One of the most surprising releases from WWE this year was undoubtedly former WWE Cruiserweight Champion TJ Perkins.
Just a couple of years ago, TJP shocked the WWE Universe when he won WWE's first ever Cruiserweight Classic, and the former TNA X-Division Champion would go on to go through many adaptions to his character, seemingly becoming a mainstay of WWE's 205 Live brand.
His release, however, would come as a huge surprise to everyone - but TJP has filled his calendar and is looking to make waves on the indies.
We caught up with the man himself.
Hi, TJ. Thanks for speaking with me. Let's go back to the Cruiserweight Classic. Before that tournament, you were mainly known for your time in Impact Wrestling where you wrestled under a mask.
How different is it to do that for so long and then perform as a completely different person without it?
Well there has been a lot of character transitions for me over the last 20 years. Before being Suicide in TNA I was known for being PUMA in New Japan Pro Wrestling and also myself without a mask in both New Japan and CMLL as well as ROH. Also Sydistiko in Lucha Libre USA, and Cobra 2 in New Japan way back in 2003.
All in all, I’ve had about 10 different masked characters. I like playing characters. Each one of them has been different and obviously myself is a little different. In a way, I feel so free as myself because I can be a little bit of each one all at the same time.
Of course, you won the Cruiserweight Classic. What was that experience like, and how was it getting to represent the Philippines so successfully?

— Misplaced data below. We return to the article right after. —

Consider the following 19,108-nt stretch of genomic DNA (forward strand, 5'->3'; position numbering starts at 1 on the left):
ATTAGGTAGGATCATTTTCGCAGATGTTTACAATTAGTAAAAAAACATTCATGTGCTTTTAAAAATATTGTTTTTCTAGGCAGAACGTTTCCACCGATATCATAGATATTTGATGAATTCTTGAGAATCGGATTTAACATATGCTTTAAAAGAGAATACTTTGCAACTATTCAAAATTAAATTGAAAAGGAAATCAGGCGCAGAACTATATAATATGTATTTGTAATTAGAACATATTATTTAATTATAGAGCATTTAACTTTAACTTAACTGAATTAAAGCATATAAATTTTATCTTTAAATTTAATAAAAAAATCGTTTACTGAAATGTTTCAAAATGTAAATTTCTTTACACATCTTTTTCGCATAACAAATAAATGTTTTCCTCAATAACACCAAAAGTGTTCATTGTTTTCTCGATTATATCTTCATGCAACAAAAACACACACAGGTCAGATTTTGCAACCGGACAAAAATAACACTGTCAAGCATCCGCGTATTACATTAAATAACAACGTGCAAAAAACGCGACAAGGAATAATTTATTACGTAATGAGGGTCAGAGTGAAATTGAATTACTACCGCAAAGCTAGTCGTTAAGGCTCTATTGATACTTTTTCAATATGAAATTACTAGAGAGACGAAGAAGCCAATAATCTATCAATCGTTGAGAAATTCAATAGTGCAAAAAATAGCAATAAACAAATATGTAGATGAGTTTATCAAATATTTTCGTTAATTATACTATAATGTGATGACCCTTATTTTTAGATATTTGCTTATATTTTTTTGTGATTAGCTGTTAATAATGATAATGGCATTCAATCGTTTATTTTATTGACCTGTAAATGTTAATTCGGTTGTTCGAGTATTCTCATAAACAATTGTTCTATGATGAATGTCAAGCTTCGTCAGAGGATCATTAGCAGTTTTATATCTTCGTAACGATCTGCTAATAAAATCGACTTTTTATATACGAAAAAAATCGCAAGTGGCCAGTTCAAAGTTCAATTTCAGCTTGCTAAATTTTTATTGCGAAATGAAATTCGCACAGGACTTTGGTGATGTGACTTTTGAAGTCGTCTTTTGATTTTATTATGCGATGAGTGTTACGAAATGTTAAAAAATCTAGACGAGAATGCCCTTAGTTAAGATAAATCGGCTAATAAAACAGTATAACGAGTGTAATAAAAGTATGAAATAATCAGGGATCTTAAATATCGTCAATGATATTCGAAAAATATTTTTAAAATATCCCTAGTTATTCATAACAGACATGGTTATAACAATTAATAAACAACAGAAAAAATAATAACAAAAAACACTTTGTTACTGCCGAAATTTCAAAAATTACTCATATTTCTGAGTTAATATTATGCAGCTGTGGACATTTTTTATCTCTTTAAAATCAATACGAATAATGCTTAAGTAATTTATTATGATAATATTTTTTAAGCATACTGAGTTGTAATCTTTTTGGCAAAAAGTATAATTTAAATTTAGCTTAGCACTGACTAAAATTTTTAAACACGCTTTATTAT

Originally I was just billed as a Los Angeles wrestler with the American flag. I requested to represent the Philippines and Hunter [Triple H] said it was cool. For the first time, I was able to do that. It was huge for me because I’ve been the subject of a lot of inconsiderate decisions or passive prejudice when it comes to being Asian. I’ve been places where I was told the only way I could earn a contract is if I spoke Spanish and was presented as Mexican.
I have been labeled as Japanese or Mexican or Canadian underneath a mask. When I’ve asked about openly representing my culture, I was always turned down because it was considered insignificant by many companies I worked for previously. And on top of that, Asian targeted racism is still wildly tolerated in just about every locker room. No-one shuts it down.
So for the first time, being able to be myself and openly represent my people and to go all the way and win a major title in such historic fashion was a huge deal for me. Because now, forever, there is a major moment in WWE history that is linked to Filipinos. Hopefully more people will follow suit and cross my bridge and build more for themselves and others to represent Southeast Asians.
NEXT: TJP on his departure from WWE
COMING UP: TJP opens up about his earnings now compared to WWE